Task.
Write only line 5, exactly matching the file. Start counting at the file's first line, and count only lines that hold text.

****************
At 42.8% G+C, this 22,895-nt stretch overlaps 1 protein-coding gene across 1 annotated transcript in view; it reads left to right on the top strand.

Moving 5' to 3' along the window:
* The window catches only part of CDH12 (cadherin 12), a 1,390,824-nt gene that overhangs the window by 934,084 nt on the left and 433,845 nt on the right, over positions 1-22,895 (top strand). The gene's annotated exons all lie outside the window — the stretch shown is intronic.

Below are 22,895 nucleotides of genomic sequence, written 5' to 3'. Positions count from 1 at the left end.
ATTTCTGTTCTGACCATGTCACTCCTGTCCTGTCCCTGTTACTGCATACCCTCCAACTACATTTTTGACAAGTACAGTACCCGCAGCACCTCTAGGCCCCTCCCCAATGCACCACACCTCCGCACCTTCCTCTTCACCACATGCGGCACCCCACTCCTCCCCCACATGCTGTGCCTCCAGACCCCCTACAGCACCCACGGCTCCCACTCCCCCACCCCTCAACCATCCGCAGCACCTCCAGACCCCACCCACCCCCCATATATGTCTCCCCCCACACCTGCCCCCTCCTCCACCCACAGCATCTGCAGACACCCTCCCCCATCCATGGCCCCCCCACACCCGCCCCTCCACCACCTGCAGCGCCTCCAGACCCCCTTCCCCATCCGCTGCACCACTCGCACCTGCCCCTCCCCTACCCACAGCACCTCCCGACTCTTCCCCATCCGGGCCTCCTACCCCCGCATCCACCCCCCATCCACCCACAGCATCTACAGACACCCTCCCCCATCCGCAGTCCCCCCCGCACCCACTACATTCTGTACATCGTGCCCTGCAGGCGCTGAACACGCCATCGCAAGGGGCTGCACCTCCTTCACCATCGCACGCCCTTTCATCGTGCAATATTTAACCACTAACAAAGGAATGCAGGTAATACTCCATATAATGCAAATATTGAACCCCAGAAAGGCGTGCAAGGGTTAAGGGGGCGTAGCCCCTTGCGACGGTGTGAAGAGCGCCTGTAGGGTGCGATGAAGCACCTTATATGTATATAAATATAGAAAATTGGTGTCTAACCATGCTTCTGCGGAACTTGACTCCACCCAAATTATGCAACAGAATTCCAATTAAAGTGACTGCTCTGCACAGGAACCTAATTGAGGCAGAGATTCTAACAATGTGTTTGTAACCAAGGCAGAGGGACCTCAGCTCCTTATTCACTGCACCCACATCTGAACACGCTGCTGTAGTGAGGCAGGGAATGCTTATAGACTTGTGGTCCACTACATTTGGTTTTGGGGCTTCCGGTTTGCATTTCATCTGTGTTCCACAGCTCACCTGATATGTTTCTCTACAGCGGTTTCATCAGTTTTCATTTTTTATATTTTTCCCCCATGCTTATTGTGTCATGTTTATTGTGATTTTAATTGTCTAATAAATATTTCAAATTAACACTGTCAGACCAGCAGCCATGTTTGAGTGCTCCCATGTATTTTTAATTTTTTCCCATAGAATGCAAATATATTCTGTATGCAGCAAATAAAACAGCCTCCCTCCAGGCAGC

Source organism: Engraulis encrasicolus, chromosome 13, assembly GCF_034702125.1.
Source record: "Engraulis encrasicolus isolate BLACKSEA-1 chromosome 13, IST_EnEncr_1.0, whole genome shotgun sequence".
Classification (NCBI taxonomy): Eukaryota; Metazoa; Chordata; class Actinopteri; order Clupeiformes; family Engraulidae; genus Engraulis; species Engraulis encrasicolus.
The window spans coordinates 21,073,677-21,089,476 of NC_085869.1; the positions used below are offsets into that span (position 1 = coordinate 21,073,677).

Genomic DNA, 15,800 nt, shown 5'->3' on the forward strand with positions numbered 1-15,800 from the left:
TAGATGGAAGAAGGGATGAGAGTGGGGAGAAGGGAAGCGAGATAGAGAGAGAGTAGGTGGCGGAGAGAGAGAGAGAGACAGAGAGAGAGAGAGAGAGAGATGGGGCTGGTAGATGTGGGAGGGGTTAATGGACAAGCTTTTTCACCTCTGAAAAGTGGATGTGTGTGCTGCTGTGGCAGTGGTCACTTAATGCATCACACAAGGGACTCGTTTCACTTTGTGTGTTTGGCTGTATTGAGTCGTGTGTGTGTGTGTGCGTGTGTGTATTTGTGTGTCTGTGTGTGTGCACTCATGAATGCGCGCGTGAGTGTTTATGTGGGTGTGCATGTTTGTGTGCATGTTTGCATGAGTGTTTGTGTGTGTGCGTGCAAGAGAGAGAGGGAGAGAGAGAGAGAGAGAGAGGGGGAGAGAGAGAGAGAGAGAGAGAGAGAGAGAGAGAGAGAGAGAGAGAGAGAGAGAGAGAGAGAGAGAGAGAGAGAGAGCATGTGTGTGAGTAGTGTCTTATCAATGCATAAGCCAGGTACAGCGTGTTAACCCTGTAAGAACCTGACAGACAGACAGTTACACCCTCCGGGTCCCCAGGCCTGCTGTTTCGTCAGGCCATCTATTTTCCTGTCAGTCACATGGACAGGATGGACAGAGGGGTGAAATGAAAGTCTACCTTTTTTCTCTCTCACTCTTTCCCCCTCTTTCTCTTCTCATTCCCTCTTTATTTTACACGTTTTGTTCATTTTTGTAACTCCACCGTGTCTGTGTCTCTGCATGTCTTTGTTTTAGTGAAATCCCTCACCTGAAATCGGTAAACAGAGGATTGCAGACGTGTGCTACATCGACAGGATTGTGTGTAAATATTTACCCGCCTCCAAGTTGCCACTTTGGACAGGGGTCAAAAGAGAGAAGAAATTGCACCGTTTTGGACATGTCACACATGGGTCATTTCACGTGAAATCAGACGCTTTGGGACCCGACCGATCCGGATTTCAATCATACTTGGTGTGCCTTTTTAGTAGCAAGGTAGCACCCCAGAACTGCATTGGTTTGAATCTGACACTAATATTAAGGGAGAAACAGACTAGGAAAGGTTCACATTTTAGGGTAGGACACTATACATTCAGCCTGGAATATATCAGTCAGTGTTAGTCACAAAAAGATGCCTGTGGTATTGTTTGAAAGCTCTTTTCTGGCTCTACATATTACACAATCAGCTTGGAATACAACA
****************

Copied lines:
ATTTCTGTTCTGACCATGTCACTCCTGTCCTGTCCCTGTTACTGCATACCCTCCAACTACATTTTTGACAAGTACAGTACCCGCAGCACCTCTAGGCCCCTCCCCAATGCACCACACCTCCGCACCTTCCTCTTCACCACATGCGGCACCCCACTCCTCCCCCACATGCTGTGCCTCCAGACCCCCTACAGCACCCACGGCTCCCACTCCCCCACCCCTCAACCATCCGCAGCACCTCCAGACCCCACCCACCCCCCATATATGTCTCCCCCCACACCTGCCCCCTCCTCCACCCACAGCATCTGCAGACACCCTCCCCCATCCATGGCCCCCCCACACCCGCCCCTCCACCACCTGCAGCGCCTCCAGACCCCCTTCCCCATCCGCTGCACCACTCGCACCTGCCCCTCCCCTACCCACAGCACCTCCCGACTCTTCCCCATCCGGGCCTCCTACCCCCGCATCCACCCCCCATCCACCCACAGCATCTACAGACACCCTCCCCCATCCGCAGTCCCCCCCGCACCCACTACATTCTGTACATCGTGCCCTGCAGGCGCTGAACACGCCATCGCAAGGGGCTGCACCTCCTTCACCATCGCACGCCCTTTCATCGTGCAATATTTAACCACTAACAAAGGAATGCAGGTAATACTCCATATAATGCAAATATTGAACCCCAGAAAGGCGTGCAAGGGTTAAGGGGGCGTAGCCCCTTGCGACGGTGTGAAGAGCGCCTGTAGGGTGCGATGAAGCACCTTATATGTATATAAATATAGAAAATTGGTGTCTAACCATGCTTCTGCGGAACTTGACTCCACCCAAATTATGCAACAGAATTCCAATTAAAGTGACTGCTCTGCACAGGAACCTAATTGAGGCAGAGATTCTAACAATGTGTTTGTAACCAAGGCAGAGGGACCTCAGCTCCTTATTCACTGCACCCACATCTGAACACGCTGCTGTAGTGAGGCAGGGAATGCTTATAGACTTGTGGTCCACTACATTTGGTTTTGGGGCTTCCGGTTTGCATTTCATCTGTGTTCCACAGCTCACCTGATATGTTTCTCTACAGCGGTTTCATCAGTTTTCATTTTTTATATTTTTCCCCCATGCTTATTGTGTCATGTTTATTGTGATTTTAATTGTCTAATAAATATTTCAAATTAACACTGTCAGACCAGCAGCCATGTTTGAGTGCTCCCATGTATTTTTAATTTTTTCCCATAGAATGCAAATATATTCTGTATGCAGCAAATAAAACAGCCTCCCTCCAGGCAGC